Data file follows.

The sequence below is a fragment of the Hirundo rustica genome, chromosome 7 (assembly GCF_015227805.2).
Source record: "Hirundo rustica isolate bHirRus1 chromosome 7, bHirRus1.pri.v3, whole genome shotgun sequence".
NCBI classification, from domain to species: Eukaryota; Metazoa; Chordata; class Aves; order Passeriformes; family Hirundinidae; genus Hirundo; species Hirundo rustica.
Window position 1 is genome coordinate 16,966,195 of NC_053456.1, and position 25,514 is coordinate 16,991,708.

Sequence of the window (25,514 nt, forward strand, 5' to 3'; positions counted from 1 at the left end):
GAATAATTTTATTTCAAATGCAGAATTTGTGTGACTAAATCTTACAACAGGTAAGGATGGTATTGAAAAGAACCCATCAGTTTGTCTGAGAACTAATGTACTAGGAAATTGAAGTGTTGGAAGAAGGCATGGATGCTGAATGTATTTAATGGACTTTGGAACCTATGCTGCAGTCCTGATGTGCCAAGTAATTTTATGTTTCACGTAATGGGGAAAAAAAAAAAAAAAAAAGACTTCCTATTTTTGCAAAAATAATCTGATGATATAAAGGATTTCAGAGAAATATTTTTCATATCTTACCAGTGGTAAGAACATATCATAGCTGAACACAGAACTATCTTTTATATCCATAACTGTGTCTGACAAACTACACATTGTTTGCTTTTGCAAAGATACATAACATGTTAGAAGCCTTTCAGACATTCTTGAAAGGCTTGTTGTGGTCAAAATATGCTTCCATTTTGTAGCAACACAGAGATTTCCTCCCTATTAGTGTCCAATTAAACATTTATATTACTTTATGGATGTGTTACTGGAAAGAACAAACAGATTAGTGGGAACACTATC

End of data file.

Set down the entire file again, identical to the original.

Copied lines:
The sequence below is a fragment of the Hirundo rustica genome, chromosome 7 (assembly GCF_015227805.2).
Source record: "Hirundo rustica isolate bHirRus1 chromosome 7, bHirRus1.pri.v3, whole genome shotgun sequence".
NCBI classification, from domain to species: Eukaryota; Metazoa; Chordata; class Aves; order Passeriformes; family Hirundinidae; genus Hirundo; species Hirundo rustica.
Window position 1 is genome coordinate 16,966,195 of NC_053456.1, and position 25,514 is coordinate 16,991,708.

Sequence of the window (25,514 nt, forward strand, 5' to 3'; positions counted from 1 at the left end):
GAATAATTTTATTTCAAATGCAGAATTTGTGTGACTAAATCTTACAACAGGTAAGGATGGTATTGAAAAGAACCCATCAGTTTGTCTGAGAACTAATGTACTAGGAAATTGAAGTGTTGGAAGAAGGCATGGATGCTGAATGTATTTAATGGACTTTGGAACCTATGCTGCAGTCCTGATGTGCCAAGTAATTTTATGTTTCACGTAATGGGGAAAAAAAAAAAAAAAAAAGACTTCCTATTTTTGCAAAAATAATCTGATGATATAAAGGATTTCAGAGAAATATTTTTCATATCTTACCAGTGGTAAGAACATATCATAGCTGAACACAGAACTATCTTTTATATCCATAACTGTGTCTGACAAACTACACATTGTTTGCTTTTGCAAAGATACATAACATGTTAGAAGCCTTTCAGACATTCTTGAAAGGCTTGTTGTGGTCAAAATATGCTTCCATTTTGTAGCAACACAGAGATTTCCTCCCTATTAGTGTCCAATTAAACATTTATATTACTTTATGGATGTGTTACTGGAAAGAACAAACAGATTAGTGGGAACACTATC